After the big meal of ham, potatoes and green beans, Bolin leaned over the open fire to rake a live coal into his pipe. Thomas seized the coulter and struck him in the back. They drug him into a back room thinking he was dead, but when they heard him moan and struggle, Thomas stabbed him many times until he was sure dead. They could not use a pistol because the ready-to-kill band that was always near would hear.

This picture illustrates the final living moment of the murderer, Alf Bolin. He was killed by Zack Thomas, a United States army soldier.

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Thomas sneaked out in the darkness and went to a Union camp to send officers for Bolin's body and Mrs. Foster.

The soldiers stopped at every house along the way to Forsyth telling everyone that the killer Alf Bolin was finally dead. There was great relief. Bells rang. To claim the reward, someone had to take his body to the United States Army Post at Ozark, about thirty-five miles north.

But by the time the body reached Forsyth, it was rotting with the odor unbearable. The soldiers decided to carry just the head for the rest of the way for the proof he was dead. Colbert Hays enjoyed slicing the clotted face with blood-matted hair from the rest of the stenchy body with his sharp, two-headed axe. In Ozark, willing hands placed the head on a pole in the public square for people to see, children to throw rocks at and women to spit on. The rest of the body was buried on Swan Creek Road.

People danced all around the pole and in Forsyth and other settlements in rejoicement of his death. They no longer had to fear him and no more fourteen year old boys like Hosea Bilyeu would have to join the army to get away from him. Those whose husbands were away at war no longer feared to sleep at night. Old men could walk along the trails once again without jumping at every noise, fearing an ambush. Even though the war was not yet over, the families in the sparsely settled hill areas along the Arkansas border of Missouri could resume normal activities without the continual dread of the Bolin gang.

At the celebration of Alf Bolin Day in Forsyth, Uncle Sam visits with another local resident about Civil War days. Men and women both dressed in colorful period costumes to enjoy the festivities. Others paraded in the streets, joined music groups, helped prepare special foods and conduct other activities all for fun.

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The merriment continued long into the night--a rejoicing of great relief from years of constant fear, and hope that the war would soon be over.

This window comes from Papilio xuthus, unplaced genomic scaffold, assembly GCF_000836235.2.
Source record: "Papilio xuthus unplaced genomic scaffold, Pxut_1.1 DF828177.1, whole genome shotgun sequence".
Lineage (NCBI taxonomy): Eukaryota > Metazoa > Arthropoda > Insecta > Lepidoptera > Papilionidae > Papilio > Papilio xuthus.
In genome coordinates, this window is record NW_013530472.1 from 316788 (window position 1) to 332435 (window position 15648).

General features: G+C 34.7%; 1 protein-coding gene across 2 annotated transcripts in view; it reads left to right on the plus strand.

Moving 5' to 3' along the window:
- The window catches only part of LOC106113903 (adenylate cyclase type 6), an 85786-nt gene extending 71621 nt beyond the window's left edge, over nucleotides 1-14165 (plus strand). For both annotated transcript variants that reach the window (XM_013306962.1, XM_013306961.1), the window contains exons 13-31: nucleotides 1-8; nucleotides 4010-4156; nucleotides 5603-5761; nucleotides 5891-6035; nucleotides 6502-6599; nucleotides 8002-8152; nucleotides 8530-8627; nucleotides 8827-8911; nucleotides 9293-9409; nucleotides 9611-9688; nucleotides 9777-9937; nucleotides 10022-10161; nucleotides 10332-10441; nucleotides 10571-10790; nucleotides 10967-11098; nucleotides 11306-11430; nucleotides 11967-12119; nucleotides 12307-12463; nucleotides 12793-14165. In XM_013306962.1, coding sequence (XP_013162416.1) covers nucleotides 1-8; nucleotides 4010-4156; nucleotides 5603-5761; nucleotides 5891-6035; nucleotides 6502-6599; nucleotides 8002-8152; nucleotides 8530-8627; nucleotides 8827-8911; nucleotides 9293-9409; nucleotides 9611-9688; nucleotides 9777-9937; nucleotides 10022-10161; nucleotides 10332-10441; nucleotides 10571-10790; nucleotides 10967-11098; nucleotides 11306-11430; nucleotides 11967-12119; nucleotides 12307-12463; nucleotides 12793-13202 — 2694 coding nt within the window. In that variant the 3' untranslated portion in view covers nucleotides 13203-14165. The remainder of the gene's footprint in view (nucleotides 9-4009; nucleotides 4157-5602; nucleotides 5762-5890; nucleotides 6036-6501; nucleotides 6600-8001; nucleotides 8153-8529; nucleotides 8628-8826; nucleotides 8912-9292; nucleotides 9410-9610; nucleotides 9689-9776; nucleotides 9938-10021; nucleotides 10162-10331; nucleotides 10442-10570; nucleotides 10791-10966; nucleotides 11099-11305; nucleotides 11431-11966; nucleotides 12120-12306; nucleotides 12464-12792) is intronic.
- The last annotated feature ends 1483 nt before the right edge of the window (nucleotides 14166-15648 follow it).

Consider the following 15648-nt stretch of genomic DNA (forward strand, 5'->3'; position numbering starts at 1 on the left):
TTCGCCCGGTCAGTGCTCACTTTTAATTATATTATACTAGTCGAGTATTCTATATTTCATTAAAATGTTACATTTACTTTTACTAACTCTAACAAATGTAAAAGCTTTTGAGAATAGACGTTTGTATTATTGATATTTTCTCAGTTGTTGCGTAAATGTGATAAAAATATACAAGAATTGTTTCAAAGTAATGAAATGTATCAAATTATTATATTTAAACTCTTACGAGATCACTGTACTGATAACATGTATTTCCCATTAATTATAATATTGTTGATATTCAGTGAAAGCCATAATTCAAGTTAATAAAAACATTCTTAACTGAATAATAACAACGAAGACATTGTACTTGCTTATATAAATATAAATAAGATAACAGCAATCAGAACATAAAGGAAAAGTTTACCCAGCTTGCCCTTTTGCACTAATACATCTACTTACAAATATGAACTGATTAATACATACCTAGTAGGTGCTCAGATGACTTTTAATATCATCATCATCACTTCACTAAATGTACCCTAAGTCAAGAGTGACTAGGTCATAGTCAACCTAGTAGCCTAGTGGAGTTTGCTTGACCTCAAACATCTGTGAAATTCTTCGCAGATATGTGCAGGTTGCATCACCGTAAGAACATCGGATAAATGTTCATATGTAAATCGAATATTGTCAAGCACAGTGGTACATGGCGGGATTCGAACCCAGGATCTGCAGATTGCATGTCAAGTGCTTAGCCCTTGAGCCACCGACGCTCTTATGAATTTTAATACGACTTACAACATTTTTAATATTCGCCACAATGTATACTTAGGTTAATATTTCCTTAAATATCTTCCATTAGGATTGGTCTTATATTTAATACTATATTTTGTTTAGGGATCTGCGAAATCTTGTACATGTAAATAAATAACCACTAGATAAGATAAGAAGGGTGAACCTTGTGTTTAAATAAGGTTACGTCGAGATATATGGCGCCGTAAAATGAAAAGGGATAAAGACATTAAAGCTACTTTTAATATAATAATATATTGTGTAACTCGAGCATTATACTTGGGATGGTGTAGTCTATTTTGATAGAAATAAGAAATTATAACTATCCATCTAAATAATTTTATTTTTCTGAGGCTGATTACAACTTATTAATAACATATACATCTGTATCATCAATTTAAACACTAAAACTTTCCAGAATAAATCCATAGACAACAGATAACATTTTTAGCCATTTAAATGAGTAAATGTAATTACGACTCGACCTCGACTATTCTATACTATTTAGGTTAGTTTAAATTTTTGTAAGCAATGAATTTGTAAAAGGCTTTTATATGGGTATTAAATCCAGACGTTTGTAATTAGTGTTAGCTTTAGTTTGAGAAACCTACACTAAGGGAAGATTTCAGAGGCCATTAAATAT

Some one hundred and nineteen years later on May 15, 1982, the celebration of Alf Bolin's death was resumed in Forsyth. Now in the peaceful pretty little town on the banks of the dammed-up White River, which is now Bull Shoal's Lake, the citizens, remembering the time of terror, celebrated its end once again. This time it was all pleasant and enjoyable. In the midst of the fun of dressing in costume, the music, the food and the many activities, this celebration, as the first celebration, also had a serious purpose. Climaxing everything was the wedding of Holly Renee Sun and Johnny Lee Chambers in a beautiful wedding ceremony on the streets of Forsyth.

Where Alf Bolin represented hate and death, this couple promised love and life.

"...Unto you both," said Reverend Maxine Price, the minister, "I would say, let not your voices lose the tender tone of affection nor your eyes forget the tender ray with which they shone in courtship day, and greatest of all, let God be in the throne above all else at all times."

The only good thing about Alf Bolin was his death.

On the parking lot of the bank for all to enjoy, Reverend Maxine Price performs the wedding ceremony for Johnny Lee Chambers and Holly Renee Sun. With fun and seriousness, the modern people of Forsyth celebrate, many years later, the end of an era of lawlessness and death with love and new beginnings. Above photograph by Deidra Morgan.

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Copyright © 1981 BITTERSWEET, INC.